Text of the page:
Translatable but Debatable - משקעים (mishka'im)

Translatable But Debatable – משקעים

Mishka’im — precipitationis a word they like to use on the weather report when they could as easily just say geshem.  It’s not as if they normally need to make clear that besides rain, they also mean all the snow, hail, and sleet that came down today.

The meaning you’ll find for mishka’im in dictionaries — dictionaries like mine, at least — is precipitation if this is the weather report, or dregs if this is the winery, or sediment if this is the riverbed, or any other deposit that got where it is by sinking.

But there’s another everyday meaning.  For example, on a web forum a user named Norton says that the character played by Tim Robbins in the movie Mystic River is an
אדם עם משקעים, אבל גם אדם כנה ונאמן.

That isn’t to say the character is a rain man.  Different movies.  Rather, it means that as life has flowed over him, it has left his mentality coated with a residue, a layer between himself and external reality, that he might be happier without.

A spiritual coach’s website urges:
תנקו את משקעי העבר, תתמודדו עם הפחדים שאגרתם במשך חייכם.

So what are these persistences called in English — these things that can make us perceive inexactly, or act neurotically, for sedimental reasons?  Mishka’im seem to be always bad, by the way.  My father was a physician and all his friends were physicians, so when I go to a medical office I feel comfortable and unpressured; but nobody would say a lack of anxiety is due to mishka’im from my childhood.

The best English-language equivalent I can find is “baggage.” The Wikipedia article is titled specifically “Emotional Baggage” and says:  “As a metaphorical image, it is that of carrying all the disappointments, wrongs, and trauma of the past around with one in a heavy load.”  The definition reminds us that “trauma” is a good word too, but that it doesn’t cover every cause of mishka’im . Not all conditioning is traumatic.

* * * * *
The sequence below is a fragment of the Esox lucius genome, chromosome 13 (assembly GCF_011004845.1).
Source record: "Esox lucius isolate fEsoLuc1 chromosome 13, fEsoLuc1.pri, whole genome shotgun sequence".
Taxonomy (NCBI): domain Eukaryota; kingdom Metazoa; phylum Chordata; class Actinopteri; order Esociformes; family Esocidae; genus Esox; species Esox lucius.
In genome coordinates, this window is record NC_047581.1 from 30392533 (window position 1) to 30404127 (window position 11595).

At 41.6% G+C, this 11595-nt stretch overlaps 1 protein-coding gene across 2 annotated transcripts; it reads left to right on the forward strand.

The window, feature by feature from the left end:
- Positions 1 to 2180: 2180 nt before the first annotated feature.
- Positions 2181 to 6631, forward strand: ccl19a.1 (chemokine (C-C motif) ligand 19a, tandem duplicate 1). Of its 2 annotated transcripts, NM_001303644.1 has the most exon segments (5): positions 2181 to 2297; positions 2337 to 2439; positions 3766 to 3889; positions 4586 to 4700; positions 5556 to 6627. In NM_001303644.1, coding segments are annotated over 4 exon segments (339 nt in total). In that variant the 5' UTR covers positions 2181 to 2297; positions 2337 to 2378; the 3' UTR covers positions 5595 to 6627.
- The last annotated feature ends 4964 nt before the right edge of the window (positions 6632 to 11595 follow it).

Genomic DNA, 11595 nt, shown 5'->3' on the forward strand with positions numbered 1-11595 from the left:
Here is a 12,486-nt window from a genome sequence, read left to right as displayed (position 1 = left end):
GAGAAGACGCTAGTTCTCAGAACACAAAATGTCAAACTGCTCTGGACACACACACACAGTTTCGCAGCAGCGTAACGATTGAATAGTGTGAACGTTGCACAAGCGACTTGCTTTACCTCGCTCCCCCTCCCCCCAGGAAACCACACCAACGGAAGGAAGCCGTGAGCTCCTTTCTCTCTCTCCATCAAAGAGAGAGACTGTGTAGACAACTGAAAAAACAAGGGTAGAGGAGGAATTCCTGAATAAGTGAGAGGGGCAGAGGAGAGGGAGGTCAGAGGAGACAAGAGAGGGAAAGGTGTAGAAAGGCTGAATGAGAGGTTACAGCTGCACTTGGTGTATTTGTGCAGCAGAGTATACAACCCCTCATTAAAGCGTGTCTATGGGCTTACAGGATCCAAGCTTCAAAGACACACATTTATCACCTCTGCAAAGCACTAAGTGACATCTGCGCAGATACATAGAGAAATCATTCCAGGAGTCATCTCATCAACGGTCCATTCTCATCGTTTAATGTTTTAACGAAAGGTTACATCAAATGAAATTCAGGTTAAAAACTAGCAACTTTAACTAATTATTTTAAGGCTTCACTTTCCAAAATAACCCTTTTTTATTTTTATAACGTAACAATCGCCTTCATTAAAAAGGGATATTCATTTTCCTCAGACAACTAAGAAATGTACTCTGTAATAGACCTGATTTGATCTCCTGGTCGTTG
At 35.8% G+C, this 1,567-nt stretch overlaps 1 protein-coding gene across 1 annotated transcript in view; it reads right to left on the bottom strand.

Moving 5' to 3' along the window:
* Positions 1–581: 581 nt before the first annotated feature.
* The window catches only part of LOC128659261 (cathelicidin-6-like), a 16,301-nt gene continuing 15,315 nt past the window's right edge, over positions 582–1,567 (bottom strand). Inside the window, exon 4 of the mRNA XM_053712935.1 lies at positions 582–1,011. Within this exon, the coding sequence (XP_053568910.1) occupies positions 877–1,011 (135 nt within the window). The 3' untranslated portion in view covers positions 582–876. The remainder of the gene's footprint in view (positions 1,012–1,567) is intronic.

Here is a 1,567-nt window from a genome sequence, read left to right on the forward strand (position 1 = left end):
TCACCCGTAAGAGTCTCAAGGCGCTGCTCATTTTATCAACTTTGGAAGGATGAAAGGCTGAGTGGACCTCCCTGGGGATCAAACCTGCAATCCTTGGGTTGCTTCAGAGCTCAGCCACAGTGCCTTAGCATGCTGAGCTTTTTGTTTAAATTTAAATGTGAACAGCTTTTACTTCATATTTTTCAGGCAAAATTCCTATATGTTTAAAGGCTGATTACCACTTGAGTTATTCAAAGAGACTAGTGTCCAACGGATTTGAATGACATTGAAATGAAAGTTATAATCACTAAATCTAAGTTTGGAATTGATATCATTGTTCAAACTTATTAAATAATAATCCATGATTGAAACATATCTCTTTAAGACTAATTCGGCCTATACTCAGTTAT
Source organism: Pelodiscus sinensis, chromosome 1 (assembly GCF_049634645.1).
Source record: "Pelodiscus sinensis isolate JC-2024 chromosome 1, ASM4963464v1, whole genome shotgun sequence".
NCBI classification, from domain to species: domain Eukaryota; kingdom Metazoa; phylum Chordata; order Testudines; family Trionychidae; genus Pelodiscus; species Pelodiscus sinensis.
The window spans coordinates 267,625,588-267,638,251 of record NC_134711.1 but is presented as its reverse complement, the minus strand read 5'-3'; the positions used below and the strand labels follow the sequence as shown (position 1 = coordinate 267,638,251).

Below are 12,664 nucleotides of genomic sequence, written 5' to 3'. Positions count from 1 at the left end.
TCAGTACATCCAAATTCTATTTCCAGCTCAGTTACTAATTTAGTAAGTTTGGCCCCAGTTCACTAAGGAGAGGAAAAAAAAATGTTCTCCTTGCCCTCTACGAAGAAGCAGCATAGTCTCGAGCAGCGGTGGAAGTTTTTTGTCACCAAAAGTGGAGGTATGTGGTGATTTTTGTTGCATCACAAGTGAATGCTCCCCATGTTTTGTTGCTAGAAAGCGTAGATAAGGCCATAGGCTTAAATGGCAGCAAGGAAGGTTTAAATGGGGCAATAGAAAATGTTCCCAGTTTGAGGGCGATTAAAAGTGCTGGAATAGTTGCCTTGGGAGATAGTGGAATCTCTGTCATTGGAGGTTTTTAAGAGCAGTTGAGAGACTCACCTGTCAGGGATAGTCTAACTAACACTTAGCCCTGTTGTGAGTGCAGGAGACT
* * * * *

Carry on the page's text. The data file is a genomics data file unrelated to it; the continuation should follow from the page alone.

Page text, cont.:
I can’t say I’m happy with “baggage” as a translation, though.  It’s quite a different metaphor.  Baggage is something that wouldn’t be with us if we simply declined to renew our hold on it.  Mishka’im , on the other hand, cling to us by themselves.  “Baggage” is more compatible with the notion that if you feel any discomfort in life, it’s because you chose to feel it.

A more sympathetic metaphor might be “scars,” but I fear it’s too dramatic for some of the contexts where mishka’im is used.

Other suggestions, and comments on translating mishka’im , are welcome in the space below.  No need to provide your name or address if you prefer not to.  If there’s another word you’d like to see brought up for discussion here, please write me at ]]

Mark L. Levinson

Born 1948 a few trolley stops from Boston, Massachusetts. Bachelor's degree from Harvard College. Moved to Israel in 1970. Worked and learned Hebrew on Kibbutz Ramat Hashofet. Moved to Haifa and worked teaching English to adults. Did similar work in the army. After discharge, turned to technical writing, initially for Elbit. Then promotional writing for Scitex, and more technical (and occasionally promotional) writing for Edunetics, Daisy Systems (later named Dazix, SEE Technologies, and Summit Design), Memco, and Gilian. Also translated from Hebrew to English, everything from business articles to fiction, filmscripts, and poetry. Served as local chapter president for the Society for Technical Communication, editor of several issues of local literary journals, occasional political columnist and book reviewer for the Jerusalem Post, and husband & father.